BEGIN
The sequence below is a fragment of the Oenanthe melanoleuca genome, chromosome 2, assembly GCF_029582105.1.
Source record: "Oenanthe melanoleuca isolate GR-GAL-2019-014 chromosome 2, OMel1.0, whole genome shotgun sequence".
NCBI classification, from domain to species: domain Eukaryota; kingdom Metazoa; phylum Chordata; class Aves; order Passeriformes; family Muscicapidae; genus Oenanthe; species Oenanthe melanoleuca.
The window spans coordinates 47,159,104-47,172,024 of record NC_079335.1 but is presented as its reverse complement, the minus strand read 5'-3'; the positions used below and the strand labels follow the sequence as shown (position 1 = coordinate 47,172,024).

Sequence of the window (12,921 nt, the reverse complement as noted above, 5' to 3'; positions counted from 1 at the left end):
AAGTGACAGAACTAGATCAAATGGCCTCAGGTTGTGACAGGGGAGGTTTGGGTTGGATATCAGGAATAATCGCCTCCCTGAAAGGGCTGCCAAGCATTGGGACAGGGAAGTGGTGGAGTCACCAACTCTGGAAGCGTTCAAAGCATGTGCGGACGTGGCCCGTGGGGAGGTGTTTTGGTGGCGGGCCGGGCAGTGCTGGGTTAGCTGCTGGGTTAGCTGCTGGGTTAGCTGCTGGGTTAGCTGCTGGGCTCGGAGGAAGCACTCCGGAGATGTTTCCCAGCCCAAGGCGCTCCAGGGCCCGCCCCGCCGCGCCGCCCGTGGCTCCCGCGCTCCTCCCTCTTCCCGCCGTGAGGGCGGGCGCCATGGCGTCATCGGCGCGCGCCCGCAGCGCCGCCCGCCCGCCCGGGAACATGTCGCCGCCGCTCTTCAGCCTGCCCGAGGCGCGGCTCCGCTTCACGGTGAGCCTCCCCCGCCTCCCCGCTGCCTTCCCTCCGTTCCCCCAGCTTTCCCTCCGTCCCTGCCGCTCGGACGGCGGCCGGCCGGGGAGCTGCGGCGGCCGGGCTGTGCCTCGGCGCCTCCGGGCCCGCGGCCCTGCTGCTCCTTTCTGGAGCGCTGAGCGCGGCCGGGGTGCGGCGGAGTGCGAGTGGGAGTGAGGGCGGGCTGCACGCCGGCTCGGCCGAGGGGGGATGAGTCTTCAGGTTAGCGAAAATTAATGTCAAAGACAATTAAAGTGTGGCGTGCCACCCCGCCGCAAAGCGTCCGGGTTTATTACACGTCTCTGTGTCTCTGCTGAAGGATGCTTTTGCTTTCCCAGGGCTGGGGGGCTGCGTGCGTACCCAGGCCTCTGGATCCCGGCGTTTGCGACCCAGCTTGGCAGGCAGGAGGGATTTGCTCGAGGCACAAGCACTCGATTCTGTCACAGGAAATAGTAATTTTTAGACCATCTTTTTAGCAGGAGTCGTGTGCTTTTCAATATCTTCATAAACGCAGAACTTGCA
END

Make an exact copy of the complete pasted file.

The sequence below is a fragment of the Oenanthe melanoleuca genome, chromosome 2, assembly GCF_029582105.1.
Source record: "Oenanthe melanoleuca isolate GR-GAL-2019-014 chromosome 2, OMel1.0, whole genome shotgun sequence".
NCBI classification, from domain to species: domain Eukaryota; kingdom Metazoa; phylum Chordata; class Aves; order Passeriformes; family Muscicapidae; genus Oenanthe; species Oenanthe melanoleuca.
The window spans coordinates 47,159,104-47,172,024 of record NC_079335.1 but is presented as its reverse complement, the minus strand read 5'-3'; the positions used below and the strand labels follow the sequence as shown (position 1 = coordinate 47,172,024).

Sequence of the window (12,921 nt, the reverse complement as noted above, 5' to 3'; positions counted from 1 at the left end):
AAGTGACAGAACTAGATCAAATGGCCTCAGGTTGTGACAGGGGAGGTTTGGGTTGGATATCAGGAATAATCGCCTCCCTGAAAGGGCTGCCAAGCATTGGGACAGGGAAGTGGTGGAGTCACCAACTCTGGAAGCGTTCAAAGCATGTGCGGACGTGGCCCGTGGGGAGGTGTTTTGGTGGCGGGCCGGGCAGTGCTGGGTTAGCTGCTGGGTTAGCTGCTGGGTTAGCTGCTGGGTTAGCTGCTGGGCTCGGAGGAAGCACTCCGGAGATGTTTCCCAGCCCAAGGCGCTCCAGGGCCCGCCCCGCCGCGCCGCCCGTGGCTCCCGCGCTCCTCCCTCTTCCCGCCGTGAGGGCGGGCGCCATGGCGTCATCGGCGCGCGCCCGCAGCGCCGCCCGCCCGCCCGGGAACATGTCGCCGCCGCTCTTCAGCCTGCCCGAGGCGCGGCTCCGCTTCACGGTGAGCCTCCCCCGCCTCCCCGCTGCCTTCCCTCCGTTCCCCCAGCTTTCCCTCCGTCCCTGCCGCTCGGACGGCGGCCGGCCGGGGAGCTGCGGCGGCCGGGCTGTGCCTCGGCGCCTCCGGGCCCGCGGCCCTGCTGCTCCTTTCTGGAGCGCTGAGCGCGGCCGGGGTGCGGCGGAGTGCGAGTGGGAGTGAGGGCGGGCTGCACGCCGGCTCGGCCGAGGGGGGATGAGTCTTCAGGTTAGCGAAAATTAATGTCAAAGACAATTAAAGTGTGGCGTGCCACCCCGCCGCAAAGCGTCCGGGTTTATTACACGTCTCTGTGTCTCTGCTGAAGGATGCTTTTGCTTTCCCAGGGCTGGGGGGCTGCGTGCGTACCCAGGCCTCTGGATCCCGGCGTTTGCGACCCAGCTTGGCAGGCAGGAGGGATTTGCTCGAGGCACAAGCACTCGATTCTGTCACAGGAAATAGTAATTTTTAGACCATCTTTTTAGCAGGAGTCGTGTGCTTTTCAATATCTTCATAAACGCAGAACTTGCA